Priestess, with speed conclude the sacrifice,
Impatiently the king and people wait.
I had perform'd my duty and thy will,
Had not an unforeseen impediment
The execution of my purpose thwarted.
What is it that obstructs the king's commands?
Chance, which from mortals will not brook control.
Possess me with the reason, that with speed
I may inform the king, who hath decreed
The death of both.
The gods have not decreed it.
The elder of these men doth bear the guilt
Of kindred murder; on his steps attend
The dread Eumenides. They seiz'd their prey
Within the inner fane, polluting thus
The holy sanctuary. I hasten now,
Together with my virgin-train, to bathe
Diana's image in the sea, and there
With solemn rites its purity restore.
Let none presume our silent march to follow!
This hindrance to the monarch I'll announce:
Do not commence the rite till he permit.
The priestess interferes alone in this.
An incident so strange the king should know.
Here, nor his counsel nor command avails.
Oft are the great consulted out of form.
Do not insist on what I must refuse.
A needful and a just demand refuse not.
I yield, if thou delay not.
I with speed
Will bear these tidings to the camp, and soon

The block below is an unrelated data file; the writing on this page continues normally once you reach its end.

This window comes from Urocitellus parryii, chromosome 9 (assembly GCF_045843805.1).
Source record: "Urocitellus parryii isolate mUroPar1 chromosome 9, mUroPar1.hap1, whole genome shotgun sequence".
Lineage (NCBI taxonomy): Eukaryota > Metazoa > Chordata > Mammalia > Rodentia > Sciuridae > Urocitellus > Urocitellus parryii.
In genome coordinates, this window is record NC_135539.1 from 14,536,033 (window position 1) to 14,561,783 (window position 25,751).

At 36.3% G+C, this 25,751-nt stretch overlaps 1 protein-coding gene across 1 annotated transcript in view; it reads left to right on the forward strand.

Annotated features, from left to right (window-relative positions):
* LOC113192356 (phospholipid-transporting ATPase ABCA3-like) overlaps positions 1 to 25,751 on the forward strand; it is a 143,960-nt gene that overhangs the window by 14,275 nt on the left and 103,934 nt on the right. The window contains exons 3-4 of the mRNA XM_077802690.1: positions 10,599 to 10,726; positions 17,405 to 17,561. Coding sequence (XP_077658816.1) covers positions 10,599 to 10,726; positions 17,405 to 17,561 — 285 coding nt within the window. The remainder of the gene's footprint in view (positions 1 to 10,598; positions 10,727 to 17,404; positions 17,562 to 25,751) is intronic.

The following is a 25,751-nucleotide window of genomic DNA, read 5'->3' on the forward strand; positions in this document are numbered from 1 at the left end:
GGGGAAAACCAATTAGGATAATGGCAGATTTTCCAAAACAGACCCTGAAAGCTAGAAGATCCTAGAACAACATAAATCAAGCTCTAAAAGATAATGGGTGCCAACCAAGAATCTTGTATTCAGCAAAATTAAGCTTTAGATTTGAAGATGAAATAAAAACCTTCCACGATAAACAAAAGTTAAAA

Acquaint thee, priestess, with the king's reply.
There is a message I would gladly bear him:
'Twould quickly banish all perplexity:
Thou didst not heed thy faithful friend's advice.
I willingly have done whate'er I could.
E'en now 'tis not too late to change thy mind.
To do so is, alas, beyond our power.
What thou wouldst shun, thou deem'st impossible.
Thy wish doth make thee deem it possible.
Wilt thou so calmly venture everything?
My fate I have committed to the gods.
The gods are wont to save by human means.
By their appointment everything is done.
Believe me, all doth now depend on thee.
The irritated temper of the king
Alone condemns these men to bitter death.
The soldiers from the cruel sacrifice
And bloody service long have been disused;
Nay, many, whom their adverse fortunes cast
In foreign regions, there themselves have felt
How godlike to the exil'd wanderer
The friendly countenance of man appears.
Do not deprive us of thy gentle aid!
With ease thou canst thy sacred task fulfil:
For nowhere doth benignity, which comes
In human form from heaven, so quickly gain
An empire o'er the heart, as where a race,
Gloomy and savage, full of life and power,
Without external guidance, and oppress'd
With vague forebodings, bear life's heavy load.
Shake not my spirit, which thou canst not bend
According to thy will.
While there is time
Nor labour nor persuasion shall be spar'd.
Thy labour but occasions pain to me;
Both are in vain; therefore, I pray, depart.
I summon pain to aid me. 'tis a friend
Who counsels wisely.
Though it shakes my soul,
It doth not banish thence my strong repugnance.
Can then a gentle soul repugnance feel
For benefits bestow'd by one so noble?
Yes, when the donor, for those benefits,
Instead of gratitude, demands myself.
Who no affection feels doth never want
Excuses. To the king I'll now relate
All that has happen'd. Oh, that in thy soul
Thou wouldst revolve his noble conduct, priestess,
Since thy arrival to the present day!